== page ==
A "cannabis lobby" is pushing for marijuana to be legalized in Germany, according to a German lawmaker who presented the annual report on drugs. The conservative Marlene Mortler urged more help for children of addicts.
Mortler slammed several German parliamentary factions for their efforts to legalize cannabis, including the Left party, the Greens, and some parts of the center-left Social Democratic Party. Although the SPD is part of the ruling coalition, it is also the main rival of the Christian Democratic Union, which Chancellor Angela Merkel leads and Mortler belongs to.
Politicians who want to decriminalize marijuana are undermining the parents, teachers and students who reject the drug, she said while presenting the annual report on drugs on Friday.
Mortler also warned that a powerful "cannabis lobby" was pushing for the legalization.
"This is about big business," she said, adding that the lobbyists were also working on behalf of US hedge funds and their investors, eager to sell marijuana in Germany, which they see as a "highly interesting market."
More active chemicals in marijuana
The data in the report shows a clear drop in consumption of tobacco and alcohol among German youth. According to Mortler, tobacco consumption is currently only one-third of what it was 15 years ago, and young people drink only half as much alcohol. At the same time, cannabis is becoming more popular. The report estimates that there are some 3.1 million adult marijuana users in Germany.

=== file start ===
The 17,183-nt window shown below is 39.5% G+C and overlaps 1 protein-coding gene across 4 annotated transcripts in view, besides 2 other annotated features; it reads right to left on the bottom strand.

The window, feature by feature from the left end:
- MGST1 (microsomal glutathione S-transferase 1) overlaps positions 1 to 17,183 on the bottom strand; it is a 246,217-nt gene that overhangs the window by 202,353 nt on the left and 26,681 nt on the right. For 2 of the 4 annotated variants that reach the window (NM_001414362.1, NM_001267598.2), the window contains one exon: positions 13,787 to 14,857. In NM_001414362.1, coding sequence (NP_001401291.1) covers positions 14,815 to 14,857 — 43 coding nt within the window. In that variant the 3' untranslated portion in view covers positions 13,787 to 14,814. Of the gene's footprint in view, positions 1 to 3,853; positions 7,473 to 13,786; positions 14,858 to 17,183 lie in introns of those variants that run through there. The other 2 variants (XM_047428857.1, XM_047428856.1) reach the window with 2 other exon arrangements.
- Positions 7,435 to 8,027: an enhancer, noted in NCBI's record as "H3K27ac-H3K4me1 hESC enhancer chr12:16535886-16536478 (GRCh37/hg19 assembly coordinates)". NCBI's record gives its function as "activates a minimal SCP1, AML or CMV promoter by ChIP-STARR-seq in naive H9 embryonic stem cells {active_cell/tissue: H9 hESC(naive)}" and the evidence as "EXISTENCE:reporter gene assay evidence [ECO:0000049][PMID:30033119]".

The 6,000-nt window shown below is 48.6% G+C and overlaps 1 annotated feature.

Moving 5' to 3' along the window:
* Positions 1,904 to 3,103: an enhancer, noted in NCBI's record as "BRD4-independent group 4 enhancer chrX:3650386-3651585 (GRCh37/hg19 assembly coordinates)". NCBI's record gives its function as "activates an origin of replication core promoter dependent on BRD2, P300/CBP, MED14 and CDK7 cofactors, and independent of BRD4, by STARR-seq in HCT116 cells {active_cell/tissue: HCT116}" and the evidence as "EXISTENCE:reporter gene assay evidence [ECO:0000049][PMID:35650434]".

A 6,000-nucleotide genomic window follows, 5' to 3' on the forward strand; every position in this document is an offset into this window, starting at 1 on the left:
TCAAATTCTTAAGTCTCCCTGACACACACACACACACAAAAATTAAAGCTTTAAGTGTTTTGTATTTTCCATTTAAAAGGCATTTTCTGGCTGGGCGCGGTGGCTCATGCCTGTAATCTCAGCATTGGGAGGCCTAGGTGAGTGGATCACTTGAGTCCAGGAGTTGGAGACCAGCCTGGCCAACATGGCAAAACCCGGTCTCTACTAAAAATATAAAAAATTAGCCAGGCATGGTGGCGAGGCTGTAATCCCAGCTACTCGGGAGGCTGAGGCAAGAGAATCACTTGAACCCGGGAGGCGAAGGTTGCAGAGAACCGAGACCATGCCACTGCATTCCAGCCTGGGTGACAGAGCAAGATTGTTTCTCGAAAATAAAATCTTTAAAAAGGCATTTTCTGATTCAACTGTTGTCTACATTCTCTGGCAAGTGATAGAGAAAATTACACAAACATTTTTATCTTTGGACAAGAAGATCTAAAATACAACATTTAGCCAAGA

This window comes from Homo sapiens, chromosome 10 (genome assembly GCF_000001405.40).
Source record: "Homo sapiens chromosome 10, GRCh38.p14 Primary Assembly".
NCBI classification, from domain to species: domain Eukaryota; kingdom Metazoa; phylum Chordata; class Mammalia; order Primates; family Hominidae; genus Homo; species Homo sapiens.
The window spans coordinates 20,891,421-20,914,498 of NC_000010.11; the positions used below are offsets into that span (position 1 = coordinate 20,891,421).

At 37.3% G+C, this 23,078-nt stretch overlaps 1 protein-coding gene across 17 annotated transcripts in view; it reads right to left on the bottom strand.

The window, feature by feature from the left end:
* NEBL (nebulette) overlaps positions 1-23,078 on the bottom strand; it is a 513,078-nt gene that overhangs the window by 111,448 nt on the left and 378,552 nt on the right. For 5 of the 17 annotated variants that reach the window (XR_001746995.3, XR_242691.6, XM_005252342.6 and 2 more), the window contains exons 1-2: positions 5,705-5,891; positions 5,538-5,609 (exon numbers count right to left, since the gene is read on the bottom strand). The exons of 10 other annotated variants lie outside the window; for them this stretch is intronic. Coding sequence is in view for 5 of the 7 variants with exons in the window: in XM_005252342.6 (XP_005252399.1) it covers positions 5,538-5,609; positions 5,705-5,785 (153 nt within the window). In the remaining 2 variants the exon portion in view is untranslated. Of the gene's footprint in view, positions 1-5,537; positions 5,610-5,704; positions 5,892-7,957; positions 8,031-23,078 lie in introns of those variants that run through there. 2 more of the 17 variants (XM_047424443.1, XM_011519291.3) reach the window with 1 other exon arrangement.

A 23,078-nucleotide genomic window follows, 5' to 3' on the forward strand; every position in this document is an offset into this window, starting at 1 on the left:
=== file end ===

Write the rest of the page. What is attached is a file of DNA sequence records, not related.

The authorities say 7 percent of Germans between 12 and 17 years of age used marijuana at least once during 2015. The percentage reaches 15 percent for the 18-25 age group.
"This is also problematic because the amount of active ingredients is now five times higher than 30 years ago," Mortler said.
According to the lawmaker, smoking marijuana at an early age increases the risk mental issues later in life. The effects can include a reduced attention span, which can challenge students. The report also names other possible effects of marijuana consumption, such as developing cognitive deficiencies, anxiety, and heart and lung damage.
Mortler urged lawmakers to develop a national policy to fight the spread of cannabis, similar to prevention programs already in place against alcohol and tobacco addiction.
Gambling addiction affects children
The representative also called on the government to do more for children of addicts, including alcoholics. According to the report, some 2.65 million children and teenagers live with at least one parent who is an addict. Around 60,000 children have parents addicted to drugs, and up to 150,000 have parents addicted to gambling.
"Policy measures must not end with addicts alone," Mortler said. Around one-third of children of addicts become addicts themselves, and another third develop mental problems.
The number of drug-related deaths has been rising for at least four years. The 2016 numbers show that 1,333 people died because they used heroin, cocaine or crack, which marks a 9-percent rise from the year before.
dj/sms (KNA, dpa, AFP)